Business analyst Mark Lacter joins KPCC once a week for an in-depth look at economic issues in Southern California.
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The entertainment industry and the economy

KPCC's business analyst Mark Lacter discusses how the entertainment industry's been doing in the Southland lately.

Tammy Trujillo: On Tuesdays we talk about the latest business stories with Mark Lacter. Mark, the entertainment industry has been one of the strongest parts of the local economy. Is that still true?

Mark Lacter: Well, probably Tammy, but you couldn't tell by looking at the latest employment report for L.A. County. It shows that between December and January the movie and television industries lost almost 24,000 payroll jobs - that's an 18 percent drop from just the previous month. It's also the biggest job decline of any industry in the county. Now, it is worth noting that show business is normally a very volatile business, and to see wide employment swings is not unusual. It's also worth mentioning that these are the first numbers to come out since state officials went through an annual exercise they call benchmarking - that's when they go back and make revisions on the previous year's results. As part of that process, it's possible that earlier estimates were overstated and so now the revision might be more accurate.

Trujillo: So do we really know what’s going on in the entertainment business?

Lacter: It’s actually a very hard industry to keep track of when it comes to jobs - much more so than, say, the auto industry. That’s because is that a lot of people in movies and TV are freelancers, and so they're not even factored into these payroll jobs that get tracked. Also, there’s no great way of gauging how much production is actually taking place in L.A. since much of the shooting happens on soundstages and the soundstage operators never release numbers on how full - or how empty - their sets are.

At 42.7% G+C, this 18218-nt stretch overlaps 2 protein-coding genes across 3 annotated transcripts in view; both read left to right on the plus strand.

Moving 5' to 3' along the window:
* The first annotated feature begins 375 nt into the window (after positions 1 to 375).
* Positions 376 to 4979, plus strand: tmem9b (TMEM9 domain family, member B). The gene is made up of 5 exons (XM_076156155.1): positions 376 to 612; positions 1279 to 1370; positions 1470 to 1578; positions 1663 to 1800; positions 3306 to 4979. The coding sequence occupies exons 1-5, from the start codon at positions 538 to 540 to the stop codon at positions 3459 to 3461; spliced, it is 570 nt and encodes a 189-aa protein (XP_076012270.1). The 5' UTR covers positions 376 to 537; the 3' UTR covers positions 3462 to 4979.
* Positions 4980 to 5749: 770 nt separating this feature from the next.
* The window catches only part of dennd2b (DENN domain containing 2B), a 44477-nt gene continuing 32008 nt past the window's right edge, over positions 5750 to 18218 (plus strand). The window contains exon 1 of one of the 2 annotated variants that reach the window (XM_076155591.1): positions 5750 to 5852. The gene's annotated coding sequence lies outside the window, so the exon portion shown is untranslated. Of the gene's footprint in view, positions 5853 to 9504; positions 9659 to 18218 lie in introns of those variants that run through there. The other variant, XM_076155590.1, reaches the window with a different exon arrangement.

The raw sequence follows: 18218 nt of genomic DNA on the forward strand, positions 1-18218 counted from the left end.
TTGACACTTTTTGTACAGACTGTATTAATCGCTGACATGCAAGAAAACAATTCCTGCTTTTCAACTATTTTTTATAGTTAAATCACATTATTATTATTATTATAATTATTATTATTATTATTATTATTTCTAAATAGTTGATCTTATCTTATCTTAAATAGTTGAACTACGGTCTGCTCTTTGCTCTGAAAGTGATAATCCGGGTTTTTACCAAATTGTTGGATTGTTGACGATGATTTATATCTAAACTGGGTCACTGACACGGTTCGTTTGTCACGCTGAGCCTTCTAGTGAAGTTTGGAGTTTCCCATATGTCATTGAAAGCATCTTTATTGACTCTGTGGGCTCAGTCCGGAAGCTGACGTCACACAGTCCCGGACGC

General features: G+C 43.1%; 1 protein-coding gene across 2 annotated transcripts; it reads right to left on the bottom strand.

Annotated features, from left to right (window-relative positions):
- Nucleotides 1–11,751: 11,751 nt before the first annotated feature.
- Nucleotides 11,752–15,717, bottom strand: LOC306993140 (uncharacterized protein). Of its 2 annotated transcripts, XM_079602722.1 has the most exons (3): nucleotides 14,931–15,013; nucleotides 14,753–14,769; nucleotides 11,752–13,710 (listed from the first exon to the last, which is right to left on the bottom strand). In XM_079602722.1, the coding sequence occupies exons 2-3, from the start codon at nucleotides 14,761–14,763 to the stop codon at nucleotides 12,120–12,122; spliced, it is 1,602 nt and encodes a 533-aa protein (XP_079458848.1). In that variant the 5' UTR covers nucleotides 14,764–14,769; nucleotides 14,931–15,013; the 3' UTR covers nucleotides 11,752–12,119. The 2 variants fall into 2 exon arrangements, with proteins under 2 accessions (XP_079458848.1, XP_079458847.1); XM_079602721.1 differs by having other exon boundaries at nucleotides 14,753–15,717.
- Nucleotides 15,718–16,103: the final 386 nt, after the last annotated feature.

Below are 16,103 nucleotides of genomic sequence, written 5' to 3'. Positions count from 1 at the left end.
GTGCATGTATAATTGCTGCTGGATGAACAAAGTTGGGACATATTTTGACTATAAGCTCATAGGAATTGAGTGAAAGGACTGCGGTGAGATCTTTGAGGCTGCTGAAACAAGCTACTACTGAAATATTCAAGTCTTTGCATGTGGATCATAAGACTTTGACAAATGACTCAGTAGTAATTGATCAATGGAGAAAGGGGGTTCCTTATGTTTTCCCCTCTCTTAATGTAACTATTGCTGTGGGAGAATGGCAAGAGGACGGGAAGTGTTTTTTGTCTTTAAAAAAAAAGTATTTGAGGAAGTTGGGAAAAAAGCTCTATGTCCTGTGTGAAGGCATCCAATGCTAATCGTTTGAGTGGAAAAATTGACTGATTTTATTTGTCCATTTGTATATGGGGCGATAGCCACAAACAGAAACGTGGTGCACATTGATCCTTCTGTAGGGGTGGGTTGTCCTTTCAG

Trujillo: Aside from jobs, how is Hollywood coping in this economy?

Lacter: It’s a tough time because they can’t seem to figure out what will do well at the box office and what won’t. Movie stars, with rare exceptions, don't seem to be bringing in the crowds any more, the 3-D extravaganzas are very much hit and miss, and there’s a lot of pressure to move away from the theaters and make movies available in your home or even your smart phone a lot sooner. How all that ultimately affects the number of movies being made (and the number of people who work in those movies) is impossible to measure right now, but as a rule industries in transition almost always end up looking different. And Hollywood seems to be reaching that point.

Trujillo: So in the midst of that, we have one of the big Hollywood unions entering contract talks.

Lacter: Yes, the International Alliance of Theatrical Stage Employees represents more than 100,000 industry workers - we're talking about set decorators, prop masters, cinematographers, a whole host of folks working behind the cameras. This union has not been especially high-profile, certainly when compared with the Writers Guild or the Screen Actors Guild. The question is whether things will be different this time out. The union faces a huge deficit in its health plan because of the rising cost of medical care. Part of that plan is funded by employer contributions, but it's a good bet that the rank-and-file will be asked for concessions, and that's not likely to go down well. (Health care, of course, was the big issue in contract talks with the writers and the actors - as well as most every major union.)

Trujillo: And don’t they have a new president?

Lacter: That’s right – his name is Matt Loeb, and he's been a lot more aggressive than his predecessor. Just a few weeks ago the union organized picket lines outside the production offices of a cable TV show - they were protesting the firing of crew members who had sought union representation. As for the contract talks, it could turn out to be a complicated process because the Alliance is actually made up of smaller locals and they all have to work out an overall contract.

Trujillo: The current contract expires July 31.

Lacter: Yes, so there's still plenty of time, and given the industry climate we just spoke about, there's not likely to be much appetite for a full-fledged walkout. Just doesn't seem to be in either side's best interest. But these things can take on a life of their own, so we'll be watching closely.

Mark Lacter is a contributing writer for Los Angeles Magazine and writes the business blog at LA